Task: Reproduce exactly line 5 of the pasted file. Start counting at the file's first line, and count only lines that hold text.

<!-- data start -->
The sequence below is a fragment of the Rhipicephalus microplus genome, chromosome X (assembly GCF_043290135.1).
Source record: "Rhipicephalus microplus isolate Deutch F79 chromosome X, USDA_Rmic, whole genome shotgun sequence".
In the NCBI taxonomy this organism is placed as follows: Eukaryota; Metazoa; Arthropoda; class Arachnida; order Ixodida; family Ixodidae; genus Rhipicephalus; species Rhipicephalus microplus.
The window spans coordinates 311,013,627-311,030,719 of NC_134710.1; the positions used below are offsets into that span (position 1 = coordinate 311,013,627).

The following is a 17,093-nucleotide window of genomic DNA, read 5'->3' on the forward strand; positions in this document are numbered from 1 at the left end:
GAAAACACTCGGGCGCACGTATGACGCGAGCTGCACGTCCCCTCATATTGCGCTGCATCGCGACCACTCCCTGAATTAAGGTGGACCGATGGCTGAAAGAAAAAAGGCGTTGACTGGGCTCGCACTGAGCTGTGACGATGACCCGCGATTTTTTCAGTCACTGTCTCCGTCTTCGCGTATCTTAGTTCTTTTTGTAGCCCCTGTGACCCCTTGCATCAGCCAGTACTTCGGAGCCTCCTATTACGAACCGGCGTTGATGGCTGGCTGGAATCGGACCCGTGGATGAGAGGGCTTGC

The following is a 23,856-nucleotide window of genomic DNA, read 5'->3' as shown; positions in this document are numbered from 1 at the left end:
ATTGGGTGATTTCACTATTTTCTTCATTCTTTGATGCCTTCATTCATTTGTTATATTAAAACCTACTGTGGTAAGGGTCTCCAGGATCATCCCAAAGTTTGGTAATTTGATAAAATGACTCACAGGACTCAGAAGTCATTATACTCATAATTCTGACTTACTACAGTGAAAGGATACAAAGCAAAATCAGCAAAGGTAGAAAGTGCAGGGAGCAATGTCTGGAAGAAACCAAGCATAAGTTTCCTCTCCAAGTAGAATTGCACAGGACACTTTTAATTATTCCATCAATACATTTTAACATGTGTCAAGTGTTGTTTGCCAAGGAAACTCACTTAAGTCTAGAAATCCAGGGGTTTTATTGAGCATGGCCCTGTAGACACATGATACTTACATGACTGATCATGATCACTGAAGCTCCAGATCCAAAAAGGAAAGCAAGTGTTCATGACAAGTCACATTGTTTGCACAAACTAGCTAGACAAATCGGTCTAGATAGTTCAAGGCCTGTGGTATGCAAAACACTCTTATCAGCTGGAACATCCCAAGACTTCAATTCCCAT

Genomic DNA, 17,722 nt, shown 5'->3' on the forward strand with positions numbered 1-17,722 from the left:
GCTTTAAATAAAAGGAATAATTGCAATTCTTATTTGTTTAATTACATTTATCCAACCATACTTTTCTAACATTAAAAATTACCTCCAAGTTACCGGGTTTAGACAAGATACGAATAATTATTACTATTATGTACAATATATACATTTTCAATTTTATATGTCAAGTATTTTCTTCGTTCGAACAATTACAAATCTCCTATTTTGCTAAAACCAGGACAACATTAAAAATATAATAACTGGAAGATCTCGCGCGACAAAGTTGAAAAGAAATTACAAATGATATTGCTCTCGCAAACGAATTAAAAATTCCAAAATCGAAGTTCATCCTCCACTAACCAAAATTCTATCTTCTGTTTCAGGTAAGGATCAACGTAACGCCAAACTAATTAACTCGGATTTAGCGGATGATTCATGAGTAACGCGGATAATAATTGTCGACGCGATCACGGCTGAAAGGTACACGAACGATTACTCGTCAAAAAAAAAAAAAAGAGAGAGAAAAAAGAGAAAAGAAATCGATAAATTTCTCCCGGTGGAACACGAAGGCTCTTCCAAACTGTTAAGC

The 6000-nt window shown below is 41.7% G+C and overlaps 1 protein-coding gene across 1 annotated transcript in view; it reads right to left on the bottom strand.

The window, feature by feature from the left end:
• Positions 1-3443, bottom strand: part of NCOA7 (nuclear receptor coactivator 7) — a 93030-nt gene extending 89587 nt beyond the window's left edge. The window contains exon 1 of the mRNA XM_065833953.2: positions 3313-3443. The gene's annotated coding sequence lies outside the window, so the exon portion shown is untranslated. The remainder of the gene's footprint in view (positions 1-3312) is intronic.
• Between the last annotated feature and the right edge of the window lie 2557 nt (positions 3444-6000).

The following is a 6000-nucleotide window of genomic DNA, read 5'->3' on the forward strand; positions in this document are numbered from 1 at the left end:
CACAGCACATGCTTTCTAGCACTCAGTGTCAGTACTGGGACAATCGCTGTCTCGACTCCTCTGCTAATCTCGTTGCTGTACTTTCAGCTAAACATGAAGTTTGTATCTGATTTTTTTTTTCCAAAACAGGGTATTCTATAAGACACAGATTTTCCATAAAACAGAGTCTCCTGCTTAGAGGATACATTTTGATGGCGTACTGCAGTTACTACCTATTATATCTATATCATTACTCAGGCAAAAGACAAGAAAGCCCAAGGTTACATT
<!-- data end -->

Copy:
The following is a 17,093-nucleotide window of genomic DNA, read 5'->3' on the forward strand; positions in this document are numbered from 1 at the left end: